How Long is Too Long to File a Cybersquatting Claim?

That’s a question that cropped up recently when the famous American chain store Trader Joe’s, known for its grocery stores situated across the States, lost a cybersquatting claim against the similarly named domain holder.

What happened?

They filed the dispute with WIPO – the World Intellectual Property Organization. Now, there is clearly only one letter difference between, the grocery chain, and, the domain name that caused the dispute.

The trouble was that the grocery chain didn’t file its complaint until some 25 years had passed since was originally registered. That happened in the last century, just about… in 1998.

And that appears to be the sticking point in this case.

What is the website about?

Despite what some might think, the owner of the domain originally bought it and set up the site to provide information about financial trading. He did so with the ‘average Joe’ in mind – a term most of you have likely heard of, even if you’re not American. And the site did have relevant content on it catering to this topic and audience.

So, it seems that while there’s a close association with the famous brand, does make some sense. We can certainly ponder whether the domain name registrant really did have financial trading in mind when he registered the name. He must have recognised the play on words connected to the brand name.

But the real sticking point here is the fact that it took Trader Joes a full 25 years before it registered the dispute against the name. Part of the evidence put forward in this case involved a screenshot from 1997, where the site did refer to the grocery chain stores by name. However, since this predated the domain registrant buying the domain name, it was connected to the previous owner and not the one they had brought the case against. gets to keep its name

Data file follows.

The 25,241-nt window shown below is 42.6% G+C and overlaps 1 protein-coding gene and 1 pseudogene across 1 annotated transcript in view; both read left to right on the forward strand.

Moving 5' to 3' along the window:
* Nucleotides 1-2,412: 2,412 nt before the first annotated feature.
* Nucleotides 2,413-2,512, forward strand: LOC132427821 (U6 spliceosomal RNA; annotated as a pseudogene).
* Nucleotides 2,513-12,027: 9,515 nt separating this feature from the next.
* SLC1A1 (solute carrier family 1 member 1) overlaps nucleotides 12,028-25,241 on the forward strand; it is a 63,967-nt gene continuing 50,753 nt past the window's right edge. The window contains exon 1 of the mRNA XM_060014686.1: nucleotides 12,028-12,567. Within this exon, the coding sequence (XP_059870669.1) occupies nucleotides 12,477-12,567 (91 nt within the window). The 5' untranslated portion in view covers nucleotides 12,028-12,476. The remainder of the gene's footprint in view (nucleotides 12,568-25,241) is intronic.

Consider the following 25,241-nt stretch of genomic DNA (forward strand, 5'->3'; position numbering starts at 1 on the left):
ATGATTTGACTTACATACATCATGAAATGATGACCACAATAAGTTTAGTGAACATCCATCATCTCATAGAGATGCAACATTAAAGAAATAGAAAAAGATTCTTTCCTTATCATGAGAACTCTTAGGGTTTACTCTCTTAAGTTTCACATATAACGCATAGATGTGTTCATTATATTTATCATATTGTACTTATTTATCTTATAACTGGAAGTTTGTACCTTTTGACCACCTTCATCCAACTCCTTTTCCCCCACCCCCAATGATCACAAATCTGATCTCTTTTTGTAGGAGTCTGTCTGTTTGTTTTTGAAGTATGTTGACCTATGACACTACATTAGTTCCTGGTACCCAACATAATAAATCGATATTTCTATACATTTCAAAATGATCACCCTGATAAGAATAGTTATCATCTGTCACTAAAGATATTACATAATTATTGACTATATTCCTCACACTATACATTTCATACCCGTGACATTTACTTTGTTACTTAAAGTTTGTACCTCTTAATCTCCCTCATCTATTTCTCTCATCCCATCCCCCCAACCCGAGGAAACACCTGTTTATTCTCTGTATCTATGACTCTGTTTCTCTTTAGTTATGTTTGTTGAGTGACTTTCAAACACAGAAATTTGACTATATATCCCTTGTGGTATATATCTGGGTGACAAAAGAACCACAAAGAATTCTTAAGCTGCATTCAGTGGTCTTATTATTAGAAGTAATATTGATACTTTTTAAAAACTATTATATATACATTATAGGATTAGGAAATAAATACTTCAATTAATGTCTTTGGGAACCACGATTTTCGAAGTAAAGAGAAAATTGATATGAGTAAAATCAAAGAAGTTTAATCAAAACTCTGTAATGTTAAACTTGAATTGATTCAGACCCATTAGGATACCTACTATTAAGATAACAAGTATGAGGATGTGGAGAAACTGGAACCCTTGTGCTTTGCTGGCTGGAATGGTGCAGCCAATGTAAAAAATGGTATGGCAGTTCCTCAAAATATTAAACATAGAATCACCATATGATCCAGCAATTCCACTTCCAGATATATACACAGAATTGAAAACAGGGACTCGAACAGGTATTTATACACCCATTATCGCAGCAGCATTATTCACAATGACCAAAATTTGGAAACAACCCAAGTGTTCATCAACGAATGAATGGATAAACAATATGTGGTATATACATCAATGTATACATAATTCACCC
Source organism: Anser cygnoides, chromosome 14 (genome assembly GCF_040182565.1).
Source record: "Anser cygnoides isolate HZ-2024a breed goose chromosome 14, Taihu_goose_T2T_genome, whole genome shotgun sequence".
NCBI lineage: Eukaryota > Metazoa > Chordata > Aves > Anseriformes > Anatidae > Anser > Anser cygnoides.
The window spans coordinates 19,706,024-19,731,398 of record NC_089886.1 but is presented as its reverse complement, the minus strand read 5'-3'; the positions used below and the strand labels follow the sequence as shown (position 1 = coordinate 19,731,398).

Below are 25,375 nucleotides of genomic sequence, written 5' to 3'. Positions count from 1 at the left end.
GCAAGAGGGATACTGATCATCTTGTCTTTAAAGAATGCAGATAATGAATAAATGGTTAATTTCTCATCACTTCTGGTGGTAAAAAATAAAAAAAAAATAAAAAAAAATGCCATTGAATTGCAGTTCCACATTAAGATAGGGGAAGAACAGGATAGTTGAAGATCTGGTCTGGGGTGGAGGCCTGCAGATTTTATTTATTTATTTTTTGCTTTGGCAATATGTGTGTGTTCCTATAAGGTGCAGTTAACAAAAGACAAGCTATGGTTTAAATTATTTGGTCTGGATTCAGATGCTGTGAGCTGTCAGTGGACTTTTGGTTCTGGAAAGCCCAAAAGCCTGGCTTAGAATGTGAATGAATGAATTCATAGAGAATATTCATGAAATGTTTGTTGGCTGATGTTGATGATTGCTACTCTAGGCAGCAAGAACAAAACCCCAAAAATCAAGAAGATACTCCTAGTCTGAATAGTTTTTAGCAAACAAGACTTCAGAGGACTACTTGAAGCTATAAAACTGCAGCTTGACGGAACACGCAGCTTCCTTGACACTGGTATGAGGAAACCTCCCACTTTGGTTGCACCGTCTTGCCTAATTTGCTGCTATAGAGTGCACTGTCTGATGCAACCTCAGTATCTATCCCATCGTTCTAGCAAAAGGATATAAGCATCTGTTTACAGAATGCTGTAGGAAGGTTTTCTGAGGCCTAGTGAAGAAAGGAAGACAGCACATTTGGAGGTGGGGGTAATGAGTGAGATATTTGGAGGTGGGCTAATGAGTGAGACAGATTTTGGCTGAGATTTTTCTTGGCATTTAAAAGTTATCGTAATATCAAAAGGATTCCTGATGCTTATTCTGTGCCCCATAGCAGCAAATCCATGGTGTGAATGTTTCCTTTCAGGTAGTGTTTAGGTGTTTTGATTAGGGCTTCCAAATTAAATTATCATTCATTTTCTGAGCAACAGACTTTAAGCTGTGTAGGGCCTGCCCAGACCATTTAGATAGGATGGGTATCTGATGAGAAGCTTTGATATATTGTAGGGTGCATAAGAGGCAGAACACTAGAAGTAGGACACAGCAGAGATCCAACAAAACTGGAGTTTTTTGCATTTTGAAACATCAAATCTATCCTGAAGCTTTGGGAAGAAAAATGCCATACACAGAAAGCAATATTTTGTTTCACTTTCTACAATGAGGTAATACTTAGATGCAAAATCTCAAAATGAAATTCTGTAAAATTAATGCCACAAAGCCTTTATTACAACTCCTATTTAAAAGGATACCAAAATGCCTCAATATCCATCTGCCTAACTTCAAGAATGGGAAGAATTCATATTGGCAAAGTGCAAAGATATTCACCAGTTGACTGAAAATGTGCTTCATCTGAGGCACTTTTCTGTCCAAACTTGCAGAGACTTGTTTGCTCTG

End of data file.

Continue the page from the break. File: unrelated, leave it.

One wonders how much traffic the financial trading information site gets resulting from mistyped searches. Of course, the audience searching for info about the grocery stores doesn’t overlap those looking for financial information. That said, we wonder how much benefit the site might glean from the name.

All told, the grocery store chain did lose the case, so the financial trading info site remains up and running, as it has for the past quarter of a century. The moral of this story is clearly to file a claim for cybersquatting as quickly as you can once you discover something like this. While it’s not likely to apply to most of us, it is a cautionary tale. Cybersquatting doesn’t appear to be the case here, but one wonders whether the grocery chain might make an offer to take control of the website. Any outcome of such an offer might depend on how well has done over the years… and what the current domain name owner might want to do with it in future. Watch this space.